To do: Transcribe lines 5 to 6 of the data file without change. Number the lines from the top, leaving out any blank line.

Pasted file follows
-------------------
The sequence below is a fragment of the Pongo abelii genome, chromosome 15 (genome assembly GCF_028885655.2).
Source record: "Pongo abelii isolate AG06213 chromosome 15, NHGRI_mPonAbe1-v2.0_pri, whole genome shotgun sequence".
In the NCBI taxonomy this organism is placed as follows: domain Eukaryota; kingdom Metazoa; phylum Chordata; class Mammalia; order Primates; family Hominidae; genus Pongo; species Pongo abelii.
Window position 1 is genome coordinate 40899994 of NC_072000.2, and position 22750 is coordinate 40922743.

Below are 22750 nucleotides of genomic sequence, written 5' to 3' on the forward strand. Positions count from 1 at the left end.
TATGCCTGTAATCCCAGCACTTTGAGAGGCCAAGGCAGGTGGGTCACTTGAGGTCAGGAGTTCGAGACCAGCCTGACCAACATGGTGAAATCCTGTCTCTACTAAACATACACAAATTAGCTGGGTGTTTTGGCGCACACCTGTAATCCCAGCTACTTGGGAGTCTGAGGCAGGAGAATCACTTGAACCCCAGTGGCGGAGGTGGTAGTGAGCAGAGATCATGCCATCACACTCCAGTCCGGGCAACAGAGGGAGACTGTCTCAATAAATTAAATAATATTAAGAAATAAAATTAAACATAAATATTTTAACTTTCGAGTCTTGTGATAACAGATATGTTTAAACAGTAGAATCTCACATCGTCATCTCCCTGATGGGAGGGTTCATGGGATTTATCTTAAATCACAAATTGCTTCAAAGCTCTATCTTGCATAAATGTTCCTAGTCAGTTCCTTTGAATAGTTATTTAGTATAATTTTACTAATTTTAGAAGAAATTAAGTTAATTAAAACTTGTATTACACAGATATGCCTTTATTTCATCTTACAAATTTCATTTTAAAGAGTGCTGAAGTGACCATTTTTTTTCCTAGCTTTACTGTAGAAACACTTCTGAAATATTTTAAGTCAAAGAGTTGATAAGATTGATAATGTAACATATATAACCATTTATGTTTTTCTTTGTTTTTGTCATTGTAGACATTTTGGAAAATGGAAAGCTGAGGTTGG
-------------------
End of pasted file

Below are 22750 nucleotides of genomic sequence, written 5' to 3' on the forward strand. Positions count from 1 at the left end.
TATGCCTGTAATCCCAGCACTTTGAGAGGCCAAGGCAGGTGGGTCACTTGAGGTCAGGAGTTCGAGACCAGCCTGACCAACATGGTGAAATCCTGTCTCTACTAAACATACACAAATTAGCTGGGTGTTTTGGCGCACACCTGTAATCCCAGCTACTTGGGAGTCTGAGGCAGGAGAATCACTTGAACCCCAGTGGCGGAGGTGGTAGTGAGCAGAGATCATGCCATCACACTCCAGTCCGGGCAACAGAGGGAGACTGTCTCAATAAATTAAATAATATTAAGAAATAAAATTAAACATAAATATTTTAACTTTCGAGTCTTGTGATAACAGATATGTTTAAACAGTAGAATCTCACATCGTCATCTCCCTGATGGGAGGGTTCATGGGATTTATCTTAAATCACAAATTGCTTCAAAGCTCTATCTTGCATAAATGTTCCTAGTCAGTTCCTTTGAATAGTTATTTAGTATAATTTTACTAATTTTAGAAGAAATTAAGTTAATTAAAACTTGTATTACACAGATATGCCTTTATTTCATCTTACAAATTTCATTTTAAAGAGTGCTGAAGTGACCATTTTTTTTCCTAGCTTTACTGTAGAAACACTTCTGAAATATTTTAAGTCAAAGAGTTGATAAGATTGATAATGTAACATATATAACCATTTATGTTTTTCTTTGTTTTTGTCATTGTAGACATTTTGGAAAATGGAAAGCTGAGGTTGG